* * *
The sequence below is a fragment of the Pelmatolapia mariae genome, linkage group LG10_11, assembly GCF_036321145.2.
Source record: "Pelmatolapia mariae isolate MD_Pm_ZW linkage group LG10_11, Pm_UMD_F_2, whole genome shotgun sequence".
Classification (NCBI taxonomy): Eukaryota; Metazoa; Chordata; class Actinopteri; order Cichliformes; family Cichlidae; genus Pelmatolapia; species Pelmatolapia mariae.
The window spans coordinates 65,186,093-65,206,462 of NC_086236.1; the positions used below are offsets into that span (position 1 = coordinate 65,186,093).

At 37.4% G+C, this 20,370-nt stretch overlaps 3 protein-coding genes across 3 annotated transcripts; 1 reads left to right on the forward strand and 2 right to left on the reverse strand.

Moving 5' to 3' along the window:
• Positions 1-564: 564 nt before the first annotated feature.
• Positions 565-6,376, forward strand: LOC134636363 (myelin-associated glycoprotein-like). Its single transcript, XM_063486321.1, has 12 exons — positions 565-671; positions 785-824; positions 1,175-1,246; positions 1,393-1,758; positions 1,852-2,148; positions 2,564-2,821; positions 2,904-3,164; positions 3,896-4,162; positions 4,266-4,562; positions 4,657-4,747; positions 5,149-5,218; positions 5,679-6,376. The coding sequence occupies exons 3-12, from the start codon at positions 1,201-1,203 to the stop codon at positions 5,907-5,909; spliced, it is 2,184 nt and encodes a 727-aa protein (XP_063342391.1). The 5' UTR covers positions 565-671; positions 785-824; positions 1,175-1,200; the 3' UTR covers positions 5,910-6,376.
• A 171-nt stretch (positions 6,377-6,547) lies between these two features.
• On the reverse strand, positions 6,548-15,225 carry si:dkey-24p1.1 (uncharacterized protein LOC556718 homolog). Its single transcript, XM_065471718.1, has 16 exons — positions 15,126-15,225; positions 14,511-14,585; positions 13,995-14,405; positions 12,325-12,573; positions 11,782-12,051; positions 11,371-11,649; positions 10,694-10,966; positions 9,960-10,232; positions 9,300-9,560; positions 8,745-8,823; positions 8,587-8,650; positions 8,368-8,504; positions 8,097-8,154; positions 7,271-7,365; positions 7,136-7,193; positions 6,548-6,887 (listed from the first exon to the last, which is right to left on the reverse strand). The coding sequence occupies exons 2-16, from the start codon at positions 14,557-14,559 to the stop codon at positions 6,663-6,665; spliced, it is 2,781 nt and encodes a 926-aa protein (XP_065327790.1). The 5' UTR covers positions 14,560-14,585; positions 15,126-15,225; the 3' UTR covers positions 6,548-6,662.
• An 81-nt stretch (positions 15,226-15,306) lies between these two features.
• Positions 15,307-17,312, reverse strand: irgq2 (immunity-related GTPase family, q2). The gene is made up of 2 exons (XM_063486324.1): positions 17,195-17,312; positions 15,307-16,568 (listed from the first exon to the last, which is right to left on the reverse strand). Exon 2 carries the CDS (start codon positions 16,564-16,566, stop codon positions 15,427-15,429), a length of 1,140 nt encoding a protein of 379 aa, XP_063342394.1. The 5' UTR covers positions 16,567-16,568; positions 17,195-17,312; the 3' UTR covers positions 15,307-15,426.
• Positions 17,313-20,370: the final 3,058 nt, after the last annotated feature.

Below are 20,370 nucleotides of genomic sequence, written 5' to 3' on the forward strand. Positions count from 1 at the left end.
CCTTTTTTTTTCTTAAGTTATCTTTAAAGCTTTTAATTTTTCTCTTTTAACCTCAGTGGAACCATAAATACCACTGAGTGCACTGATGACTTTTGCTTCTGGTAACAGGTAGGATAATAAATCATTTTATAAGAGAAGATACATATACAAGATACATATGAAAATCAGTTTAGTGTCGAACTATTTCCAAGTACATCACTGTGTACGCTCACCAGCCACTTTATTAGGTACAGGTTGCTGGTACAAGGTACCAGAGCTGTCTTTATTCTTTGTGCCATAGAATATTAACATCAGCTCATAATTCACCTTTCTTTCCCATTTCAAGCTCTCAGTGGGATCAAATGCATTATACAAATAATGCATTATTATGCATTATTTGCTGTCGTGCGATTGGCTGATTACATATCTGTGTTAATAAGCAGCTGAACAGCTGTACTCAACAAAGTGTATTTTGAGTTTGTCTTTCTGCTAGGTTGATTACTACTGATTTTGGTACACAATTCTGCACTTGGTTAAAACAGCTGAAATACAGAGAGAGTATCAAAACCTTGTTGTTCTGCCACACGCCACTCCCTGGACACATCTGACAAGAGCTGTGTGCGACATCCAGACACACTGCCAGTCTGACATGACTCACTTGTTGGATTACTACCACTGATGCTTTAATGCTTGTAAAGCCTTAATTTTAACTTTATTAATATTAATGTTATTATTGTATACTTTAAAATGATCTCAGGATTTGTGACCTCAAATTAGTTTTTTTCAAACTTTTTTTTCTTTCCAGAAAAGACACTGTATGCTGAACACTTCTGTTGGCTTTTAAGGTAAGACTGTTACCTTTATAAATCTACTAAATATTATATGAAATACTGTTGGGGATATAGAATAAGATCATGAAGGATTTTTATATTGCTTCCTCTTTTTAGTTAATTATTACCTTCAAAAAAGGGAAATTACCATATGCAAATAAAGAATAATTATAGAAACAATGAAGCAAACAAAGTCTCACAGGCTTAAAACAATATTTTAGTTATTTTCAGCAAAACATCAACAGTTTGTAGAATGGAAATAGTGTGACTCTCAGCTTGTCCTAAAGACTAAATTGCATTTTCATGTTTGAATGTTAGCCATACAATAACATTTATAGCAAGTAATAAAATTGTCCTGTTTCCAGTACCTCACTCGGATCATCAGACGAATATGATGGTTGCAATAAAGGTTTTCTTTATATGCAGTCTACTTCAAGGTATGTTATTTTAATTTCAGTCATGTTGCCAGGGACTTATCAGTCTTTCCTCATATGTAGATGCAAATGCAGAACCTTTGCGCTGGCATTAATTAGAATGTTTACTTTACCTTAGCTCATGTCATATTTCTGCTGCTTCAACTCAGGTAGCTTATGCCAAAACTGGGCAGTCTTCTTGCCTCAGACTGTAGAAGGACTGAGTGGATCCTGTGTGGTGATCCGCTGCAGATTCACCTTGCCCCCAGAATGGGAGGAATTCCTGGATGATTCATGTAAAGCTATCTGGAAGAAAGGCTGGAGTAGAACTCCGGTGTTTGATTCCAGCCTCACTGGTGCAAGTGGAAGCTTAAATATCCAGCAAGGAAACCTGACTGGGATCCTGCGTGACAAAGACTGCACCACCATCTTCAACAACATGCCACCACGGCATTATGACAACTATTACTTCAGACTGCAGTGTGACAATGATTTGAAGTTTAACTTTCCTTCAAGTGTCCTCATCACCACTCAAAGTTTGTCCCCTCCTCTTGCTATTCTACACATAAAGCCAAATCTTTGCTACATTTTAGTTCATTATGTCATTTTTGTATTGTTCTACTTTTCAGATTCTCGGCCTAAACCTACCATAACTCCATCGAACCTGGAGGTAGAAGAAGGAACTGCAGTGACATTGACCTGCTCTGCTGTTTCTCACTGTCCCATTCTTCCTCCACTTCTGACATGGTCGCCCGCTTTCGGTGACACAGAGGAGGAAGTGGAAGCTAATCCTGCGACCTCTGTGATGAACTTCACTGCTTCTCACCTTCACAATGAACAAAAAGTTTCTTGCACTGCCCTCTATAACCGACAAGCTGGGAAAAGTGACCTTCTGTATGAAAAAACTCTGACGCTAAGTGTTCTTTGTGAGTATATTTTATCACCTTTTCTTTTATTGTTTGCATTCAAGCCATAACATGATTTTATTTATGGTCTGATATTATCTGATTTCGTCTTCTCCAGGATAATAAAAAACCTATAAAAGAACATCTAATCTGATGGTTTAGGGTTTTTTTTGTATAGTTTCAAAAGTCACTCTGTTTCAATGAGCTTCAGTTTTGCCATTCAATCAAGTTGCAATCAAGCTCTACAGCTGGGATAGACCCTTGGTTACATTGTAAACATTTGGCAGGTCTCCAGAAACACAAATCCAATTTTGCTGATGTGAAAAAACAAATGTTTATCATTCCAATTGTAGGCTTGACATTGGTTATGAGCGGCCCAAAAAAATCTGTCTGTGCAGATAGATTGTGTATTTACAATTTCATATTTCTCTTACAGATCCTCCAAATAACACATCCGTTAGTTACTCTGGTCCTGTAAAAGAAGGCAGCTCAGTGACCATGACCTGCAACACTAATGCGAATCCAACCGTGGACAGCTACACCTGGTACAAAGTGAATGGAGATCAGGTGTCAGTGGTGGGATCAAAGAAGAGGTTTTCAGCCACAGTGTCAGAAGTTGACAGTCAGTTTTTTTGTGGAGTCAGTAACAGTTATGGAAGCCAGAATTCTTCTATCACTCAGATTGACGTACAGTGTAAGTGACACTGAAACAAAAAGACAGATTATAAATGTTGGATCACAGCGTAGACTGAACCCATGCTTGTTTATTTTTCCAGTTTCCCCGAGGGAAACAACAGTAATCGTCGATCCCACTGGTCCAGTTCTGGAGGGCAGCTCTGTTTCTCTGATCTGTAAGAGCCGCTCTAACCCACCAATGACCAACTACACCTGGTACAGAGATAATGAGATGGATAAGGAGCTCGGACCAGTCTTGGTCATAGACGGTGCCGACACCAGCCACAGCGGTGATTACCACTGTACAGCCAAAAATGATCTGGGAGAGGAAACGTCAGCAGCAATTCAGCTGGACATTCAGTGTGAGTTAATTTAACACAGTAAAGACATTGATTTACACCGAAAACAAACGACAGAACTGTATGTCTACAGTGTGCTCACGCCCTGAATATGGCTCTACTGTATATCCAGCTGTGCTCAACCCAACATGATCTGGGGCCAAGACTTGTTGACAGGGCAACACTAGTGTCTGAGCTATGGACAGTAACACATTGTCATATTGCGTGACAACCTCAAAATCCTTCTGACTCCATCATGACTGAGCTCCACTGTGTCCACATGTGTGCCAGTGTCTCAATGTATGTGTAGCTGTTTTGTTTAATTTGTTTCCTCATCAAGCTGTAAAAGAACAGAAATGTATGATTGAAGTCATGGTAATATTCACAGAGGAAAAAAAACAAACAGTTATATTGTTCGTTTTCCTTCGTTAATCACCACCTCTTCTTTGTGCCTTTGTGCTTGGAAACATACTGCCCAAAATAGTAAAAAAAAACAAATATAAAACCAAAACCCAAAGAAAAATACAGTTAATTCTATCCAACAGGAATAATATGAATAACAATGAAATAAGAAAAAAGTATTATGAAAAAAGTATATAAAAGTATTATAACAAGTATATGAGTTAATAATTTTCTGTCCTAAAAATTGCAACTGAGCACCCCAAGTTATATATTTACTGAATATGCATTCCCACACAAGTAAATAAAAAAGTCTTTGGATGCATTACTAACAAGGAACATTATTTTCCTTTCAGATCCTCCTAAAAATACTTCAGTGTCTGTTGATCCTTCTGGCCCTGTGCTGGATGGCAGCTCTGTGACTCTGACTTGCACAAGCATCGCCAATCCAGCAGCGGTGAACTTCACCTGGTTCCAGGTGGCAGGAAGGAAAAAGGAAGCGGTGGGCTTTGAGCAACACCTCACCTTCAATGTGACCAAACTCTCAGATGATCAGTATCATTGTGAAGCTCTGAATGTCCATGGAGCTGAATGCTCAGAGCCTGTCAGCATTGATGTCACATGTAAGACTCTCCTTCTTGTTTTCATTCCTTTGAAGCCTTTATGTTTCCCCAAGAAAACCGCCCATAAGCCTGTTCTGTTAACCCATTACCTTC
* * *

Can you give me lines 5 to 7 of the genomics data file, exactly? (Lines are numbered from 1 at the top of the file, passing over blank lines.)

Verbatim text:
At 37.4% G+C, this 20,370-nt stretch overlaps 3 protein-coding genes across 3 annotated transcripts; 1 reads left to right on the forward strand and 2 right to left on the reverse strand.

Moving 5' to 3' along the window:
• Positions 1-564: 564 nt before the first annotated feature.